Patriots

Protect and swerve: Looks like Lewis has earned more playing time

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Protect and swerve: Looks like Lewis has earned more playing time

FOXBORO -- Bill Belichick has said it many times, though in not so many words: This is a meritocracy. Opportunities go to those who deserve them. Time is earned.

Trey Flowers? He's near the top of the list of snaps played by defensive linemen across the league because "he's earned that playing time," Belichick explained recently. Eric Rowe, who had a short-lived run as a starter before suffering a groin injury? He was playing as much as he was because "he's definitely gaining with the experience that he's received and earned."

There's that word again. "Earned."

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Understanding the requirements for time on the field makes the case of Dion Lewis a relatively curious one. He's averaging 5.0 yards per carry and 3.5 yards after contact per attempt. He's been his team's most elusive back on a per-touch basis. He's handled his duties in pass-protection. And when given a shot at more time on Sunday against the Jets following a Mike Gillislee fumble, he responded with 52 yards on 11 carries and a goal-line touchdown. Belichick said later his team's ability to move the ball on the ground against the Jets was part of the reason Brady was kept as clean as he was.

The 29 snaps Lewis saw at MetLife Stadium were a season-high. Despite being healthy and in uniform all year he has played in just 21.5 percent of Patriots plays.

Lewis may not be exactly the same player he was through the first half of the 2015 season when he was an electric ball-carrier who turned in a handful of Barry Sanders-type moments before tearing his ACL. But if he's not quite there, he's close, and he knows it.

Taking a closer look at some of his plays from over the weekend, here's why if the Patriots opted to continue to bump up Lewis' playing time, it would be well-deserved.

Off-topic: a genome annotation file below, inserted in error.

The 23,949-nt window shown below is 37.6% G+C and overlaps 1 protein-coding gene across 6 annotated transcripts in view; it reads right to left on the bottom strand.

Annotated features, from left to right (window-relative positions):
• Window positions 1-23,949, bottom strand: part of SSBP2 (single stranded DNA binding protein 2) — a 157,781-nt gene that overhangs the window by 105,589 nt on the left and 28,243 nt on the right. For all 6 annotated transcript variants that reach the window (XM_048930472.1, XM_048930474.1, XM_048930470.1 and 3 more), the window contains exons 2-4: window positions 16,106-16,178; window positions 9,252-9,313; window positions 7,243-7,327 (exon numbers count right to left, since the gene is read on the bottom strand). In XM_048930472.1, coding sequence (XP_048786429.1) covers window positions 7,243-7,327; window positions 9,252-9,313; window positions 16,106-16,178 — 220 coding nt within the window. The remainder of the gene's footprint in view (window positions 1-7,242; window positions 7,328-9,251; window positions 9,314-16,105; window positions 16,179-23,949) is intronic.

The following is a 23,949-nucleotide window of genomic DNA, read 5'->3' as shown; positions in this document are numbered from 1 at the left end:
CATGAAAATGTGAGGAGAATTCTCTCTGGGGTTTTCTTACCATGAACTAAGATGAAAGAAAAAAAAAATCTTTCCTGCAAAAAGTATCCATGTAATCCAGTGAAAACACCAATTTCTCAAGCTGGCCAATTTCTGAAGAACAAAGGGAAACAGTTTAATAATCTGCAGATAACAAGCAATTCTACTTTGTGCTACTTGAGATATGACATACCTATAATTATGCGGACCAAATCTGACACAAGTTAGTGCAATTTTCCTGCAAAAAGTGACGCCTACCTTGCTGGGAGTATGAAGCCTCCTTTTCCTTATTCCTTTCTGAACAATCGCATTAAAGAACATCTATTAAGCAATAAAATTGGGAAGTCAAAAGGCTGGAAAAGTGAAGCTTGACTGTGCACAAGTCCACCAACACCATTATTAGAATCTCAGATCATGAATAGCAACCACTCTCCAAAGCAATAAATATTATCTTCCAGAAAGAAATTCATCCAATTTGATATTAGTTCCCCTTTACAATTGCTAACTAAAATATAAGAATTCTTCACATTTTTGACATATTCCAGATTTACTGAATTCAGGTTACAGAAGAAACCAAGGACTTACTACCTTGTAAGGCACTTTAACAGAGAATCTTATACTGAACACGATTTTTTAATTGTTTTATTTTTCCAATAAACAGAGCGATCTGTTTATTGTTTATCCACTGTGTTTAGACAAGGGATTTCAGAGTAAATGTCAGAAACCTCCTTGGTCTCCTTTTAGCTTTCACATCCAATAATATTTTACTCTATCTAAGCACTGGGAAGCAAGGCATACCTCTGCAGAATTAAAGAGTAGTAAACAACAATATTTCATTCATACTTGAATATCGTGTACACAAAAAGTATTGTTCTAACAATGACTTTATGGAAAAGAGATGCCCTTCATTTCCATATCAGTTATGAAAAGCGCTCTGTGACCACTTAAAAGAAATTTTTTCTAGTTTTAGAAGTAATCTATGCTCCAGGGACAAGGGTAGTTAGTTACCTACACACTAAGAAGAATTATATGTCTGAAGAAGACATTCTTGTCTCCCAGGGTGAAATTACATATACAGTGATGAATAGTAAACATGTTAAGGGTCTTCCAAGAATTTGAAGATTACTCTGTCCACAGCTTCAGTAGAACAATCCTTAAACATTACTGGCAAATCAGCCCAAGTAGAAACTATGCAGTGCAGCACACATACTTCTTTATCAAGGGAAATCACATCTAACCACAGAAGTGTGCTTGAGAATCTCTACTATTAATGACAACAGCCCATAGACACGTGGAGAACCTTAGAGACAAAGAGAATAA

HARD TO HANDLE

Lewis somehow turned this first-quarter run, where he's stopped three yards behind the line of scrimmage, into a one-yard gain. That may not sound all that significant, but second-and-nine isn't quite as daunting as second-and-13. He actually made two tacklers miss on the play, and he finished the game having forced five missed tackles in all. He's now causing one missed tackle for every three carries this season, according to Pro Football Focus, which is the second-best rate in the NFL.

For running backs, getting what's blocked is good. Having the ability to create yards on your own as well is even better, and no one on the Patriots has done that better than Lewis this season.

Take the above run for example. On the first play of the second half, Lewis burrowed into the line of scrimmage and found nothing. In the image grabbed here, Lewis is totally obstructed by Nate Solder and Jets linebacker Demario Davis, but he bounces the run out to the left. After avoiding a swipe by Kony Ealy, Lewis out-runs corner Morris Claiborne to the sideline for a gain of 11 yards that he basically pulled out of thin air.

Here's Lewis -- blending in with the NFL logo -- meeting 332-pound defensive tackle Mike Pennel (No. 98) and running through his arm tackle for a gain of seven yards. After the play, Pennel looks up to see just how far Lewis had driven ahead, and he slapped the turf out of frustration as if to say, "How did he do that?"

HOLDING HIS GROUND

Against the Jets, when not carrying the football, Lewis proved to be a willing and able pass-protector. On this second-quarter throw -- a Tom Brady deep shot that was intercepted by Buster Skrine -- Lewis provided his quarterback with all the time he needed. Spotting strong safety Jamal Adams creeping toward the line of scrimmage late in the play clock, Lewis bailed on what looked like was a designed play-fake to the right in order to thwart the oncoming Jets rookie missile. Lewis stuck his right shoulder into Adams' midsection and put him on his back.